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Health News of Monday, 29 December 2014

Source: Sabrina Brem, MSN

6 Simple ways to avoid Flu

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Don't Get Sick This Year Flu season started in October, and symptoms can wipe you out for up to a week at a time. Even adults with no symptoms may be able to infect others with the flu one day before sniffles start. Set the stage now for a sickness-free winter with these infection-dodging steps.

Follow these good-for-you tips to keep germs at bay. From how long to wash your hands for to which germy spots to watch out for, these facts can help prevent the flu.

Prepare your body For starters, get the flu vaccine—it doesn't guarantee you won't get the flu, but it reduces your chances by about 60%. Also, try to exercise for 30 minutes a day because moderate physical activity helps strengthen your immune system. One study found that people who moved daily were less likely to develop a cold, compared with people who didn't exercise. And eat lighter meals more frequently rather than three big ones. (If your body is digesting a heavy meal, it's less able to help support your immune system.)

Stay safe at home Keep surfaces sanitized with disinfectant, have boxes of tissues in every room and encourage your family to be diligent about handwashing—the best way to prevent the spread of disease. A recent study found that only 5% of people wash their hands long enough to actually kill germs. (The CDC says 20 seconds of vigorous handwashing with soap and water is what you need to stay safe, but the average person spends only 6 seconds at the sink.) To wash effectively, take at least 20 seconds to scrub between your fingers and scratch your fingernails in your palms to get soap and water underneath. Make sure you throw out all tissues immediately after they're used, too: A virus can live on a tissue or other surface for up to two days.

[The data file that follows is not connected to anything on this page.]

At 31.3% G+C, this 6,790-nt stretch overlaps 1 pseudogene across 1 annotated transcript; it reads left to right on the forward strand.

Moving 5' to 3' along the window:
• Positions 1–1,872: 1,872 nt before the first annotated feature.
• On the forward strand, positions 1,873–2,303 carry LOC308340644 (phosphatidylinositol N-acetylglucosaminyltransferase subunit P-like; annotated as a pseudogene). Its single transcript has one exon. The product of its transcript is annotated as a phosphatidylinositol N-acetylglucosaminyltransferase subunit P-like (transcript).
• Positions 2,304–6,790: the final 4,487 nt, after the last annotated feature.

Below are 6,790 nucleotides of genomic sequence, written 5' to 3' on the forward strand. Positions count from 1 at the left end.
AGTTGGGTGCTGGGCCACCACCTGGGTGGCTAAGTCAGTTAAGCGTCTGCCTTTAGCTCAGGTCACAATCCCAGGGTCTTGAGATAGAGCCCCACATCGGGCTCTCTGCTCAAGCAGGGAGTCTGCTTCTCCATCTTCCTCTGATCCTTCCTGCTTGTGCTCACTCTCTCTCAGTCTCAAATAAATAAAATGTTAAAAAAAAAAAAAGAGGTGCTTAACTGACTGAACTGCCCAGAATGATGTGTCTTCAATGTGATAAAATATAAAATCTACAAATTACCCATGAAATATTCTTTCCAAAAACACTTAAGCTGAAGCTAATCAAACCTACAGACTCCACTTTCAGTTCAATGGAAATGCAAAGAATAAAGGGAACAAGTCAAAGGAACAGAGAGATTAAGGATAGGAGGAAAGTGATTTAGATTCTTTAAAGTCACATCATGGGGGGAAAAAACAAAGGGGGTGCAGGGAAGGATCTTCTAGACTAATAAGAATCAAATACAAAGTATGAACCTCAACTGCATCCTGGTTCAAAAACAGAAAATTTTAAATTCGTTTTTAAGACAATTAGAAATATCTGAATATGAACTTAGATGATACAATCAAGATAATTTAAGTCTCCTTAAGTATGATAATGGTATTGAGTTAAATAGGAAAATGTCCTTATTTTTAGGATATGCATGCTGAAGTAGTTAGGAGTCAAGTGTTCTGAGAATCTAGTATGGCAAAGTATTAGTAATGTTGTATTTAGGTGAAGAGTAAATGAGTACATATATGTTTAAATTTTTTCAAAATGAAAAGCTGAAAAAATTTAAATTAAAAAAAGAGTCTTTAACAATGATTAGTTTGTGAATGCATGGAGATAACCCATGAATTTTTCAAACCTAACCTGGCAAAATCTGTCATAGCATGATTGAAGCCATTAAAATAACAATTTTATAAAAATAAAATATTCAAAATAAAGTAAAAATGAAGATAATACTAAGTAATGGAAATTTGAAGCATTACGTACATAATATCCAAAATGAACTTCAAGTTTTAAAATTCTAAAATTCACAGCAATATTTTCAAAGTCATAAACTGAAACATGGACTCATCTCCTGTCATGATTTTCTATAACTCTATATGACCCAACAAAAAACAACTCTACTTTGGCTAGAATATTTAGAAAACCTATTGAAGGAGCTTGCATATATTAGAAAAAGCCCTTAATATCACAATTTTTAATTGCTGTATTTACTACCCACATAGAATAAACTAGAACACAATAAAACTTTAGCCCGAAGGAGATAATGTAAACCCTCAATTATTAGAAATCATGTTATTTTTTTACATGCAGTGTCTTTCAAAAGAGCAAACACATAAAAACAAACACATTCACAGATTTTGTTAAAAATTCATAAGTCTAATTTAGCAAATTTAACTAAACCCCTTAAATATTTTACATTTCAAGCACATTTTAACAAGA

Beware of sneaky germs While inhaling airborne droplets of disease is a common way to catch a cold, touching something germy with your hands (such as a car door handle) and then touching your eyes, nose or mouth (where mucous membranes live) is also typical. So pay attention to frequently touched, but easy to forget, surfaces. In your car, wipe down dials and the steering wheel with a disinfectant once a week. And at home, wipe down doorknobs. Flu germs can travel up to 6 feet in the air and live for 2 to 8 hours on hard surfaces—so grabbing the remote after a sick family member uses it could be just as bad as sitting next to her. Stock your medicine cabinet (and purse!) with hand sanitizers that contain at least 60% alcohol and apply during the day.

Take a tea break Stress may wear down your immune system, making you more susceptible to sickness. Make time--—even if just for a few minutes--—to decompress with a cup of tea daily. (Staying hydrated also helps you.)

Turn on the humidifer There's a reason influenza spreads in the winter instead of summer: The virus thrives in cold, dry environments. A humidifier set at 40% to 50% humidity (you can purchase a monitor to check levels in your home) increases moisture in the air, reducing the flu's ability to infect you.

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